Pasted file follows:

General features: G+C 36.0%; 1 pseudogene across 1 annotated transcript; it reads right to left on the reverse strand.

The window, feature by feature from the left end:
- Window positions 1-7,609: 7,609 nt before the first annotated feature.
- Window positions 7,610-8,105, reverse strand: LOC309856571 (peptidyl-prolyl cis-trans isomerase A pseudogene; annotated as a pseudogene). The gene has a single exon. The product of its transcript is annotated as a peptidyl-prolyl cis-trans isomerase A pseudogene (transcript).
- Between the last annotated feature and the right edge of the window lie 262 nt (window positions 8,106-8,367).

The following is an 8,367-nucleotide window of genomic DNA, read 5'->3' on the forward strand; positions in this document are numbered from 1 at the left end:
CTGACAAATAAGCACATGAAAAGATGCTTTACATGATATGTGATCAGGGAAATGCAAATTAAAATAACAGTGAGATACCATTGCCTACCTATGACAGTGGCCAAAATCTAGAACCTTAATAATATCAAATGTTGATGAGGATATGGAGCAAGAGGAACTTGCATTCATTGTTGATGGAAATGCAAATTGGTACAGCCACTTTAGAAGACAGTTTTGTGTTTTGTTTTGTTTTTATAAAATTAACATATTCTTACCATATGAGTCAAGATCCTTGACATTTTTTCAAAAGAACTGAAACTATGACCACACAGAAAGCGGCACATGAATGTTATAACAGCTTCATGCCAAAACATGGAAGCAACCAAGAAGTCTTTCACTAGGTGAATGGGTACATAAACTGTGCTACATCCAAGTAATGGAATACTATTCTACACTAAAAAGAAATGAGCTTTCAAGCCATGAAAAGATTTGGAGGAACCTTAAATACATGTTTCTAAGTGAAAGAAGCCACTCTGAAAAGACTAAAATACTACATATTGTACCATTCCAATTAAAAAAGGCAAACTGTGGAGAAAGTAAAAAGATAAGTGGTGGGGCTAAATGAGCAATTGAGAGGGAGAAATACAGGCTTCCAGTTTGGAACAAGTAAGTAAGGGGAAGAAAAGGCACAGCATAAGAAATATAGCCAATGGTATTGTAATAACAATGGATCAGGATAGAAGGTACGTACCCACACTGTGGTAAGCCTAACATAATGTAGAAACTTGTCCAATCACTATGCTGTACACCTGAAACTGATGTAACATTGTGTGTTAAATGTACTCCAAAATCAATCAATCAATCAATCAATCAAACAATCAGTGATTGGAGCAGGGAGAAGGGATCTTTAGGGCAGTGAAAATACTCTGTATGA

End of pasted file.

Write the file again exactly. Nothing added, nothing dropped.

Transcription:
General features: G+C 36.0%; 1 pseudogene across 1 annotated transcript; it reads right to left on the reverse strand.

The window, feature by feature from the left end:
- Window positions 1-7,609: 7,609 nt before the first annotated feature.
- Window positions 7,610-8,105, reverse strand: LOC309856571 (peptidyl-prolyl cis-trans isomerase A pseudogene; annotated as a pseudogene). The gene has a single exon. The product of its transcript is annotated as a peptidyl-prolyl cis-trans isomerase A pseudogene (transcript).
- Between the last annotated feature and the right edge of the window lie 262 nt (window positions 8,106-8,367).

The following is an 8,367-nucleotide window of genomic DNA, read 5'->3' on the forward strand; positions in this document are numbered from 1 at the left end:
CTGACAAATAAGCACATGAAAAGATGCTTTACATGATATGTGATCAGGGAAATGCAAATTAAAATAACAGTGAGATACCATTGCCTACCTATGACAGTGGCCAAAATCTAGAACCTTAATAATATCAAATGTTGATGAGGATATGGAGCAAGAGGAACTTGCATTCATTGTTGATGGAAATGCAAATTGGTACAGCCACTTTAGAAGACAGTTTTGTGTTTTGTTTTGTTTTTATAAAATTAACATATTCTTACCATATGAGTCAAGATCCTTGACATTTTTTCAAAAGAACTGAAACTATGACCACACAGAAAGCGGCACATGAATGTTATAACAGCTTCATGCCAAAACATGGAAGCAACCAAGAAGTCTTTCACTAGGTGAATGGGTACATAAACTGTGCTACATCCAAGTAATGGAATACTATTCTACACTAAAAAGAAATGAGCTTTCAAGCCATGAAAAGATTTGGAGGAACCTTAAATACATGTTTCTAAGTGAAAGAAGCCACTCTGAAAAGACTAAAATACTACATATTGTACCATTCCAATTAAAAAAGGCAAACTGTGGAGAAAGTAAAAAGATAAGTGGTGGGGCTAAATGAGCAATTGAGAGGGAGAAATACAGGCTTCCAGTTTGGAACAAGTAAGTAAGGGGAAGAAAAGGCACAGCATAAGAAATATAGCCAATGGTATTGTAATAACAATGGATCAGGATAGAAGGTACGTACCCACACTGTGGTAAGCCTAACATAATGTAGAAACTTGTCCAATCACTATGCTGTACACCTGAAACTGATGTAACATTGTGTGTTAAATGTACTCCAAAATCAATCAATCAATCAATCAATCAAACAATCAGTGATTGGAGCAGGGAGAAGGGATCTTTAGGGCAGTGAAAATACTCTGTATGA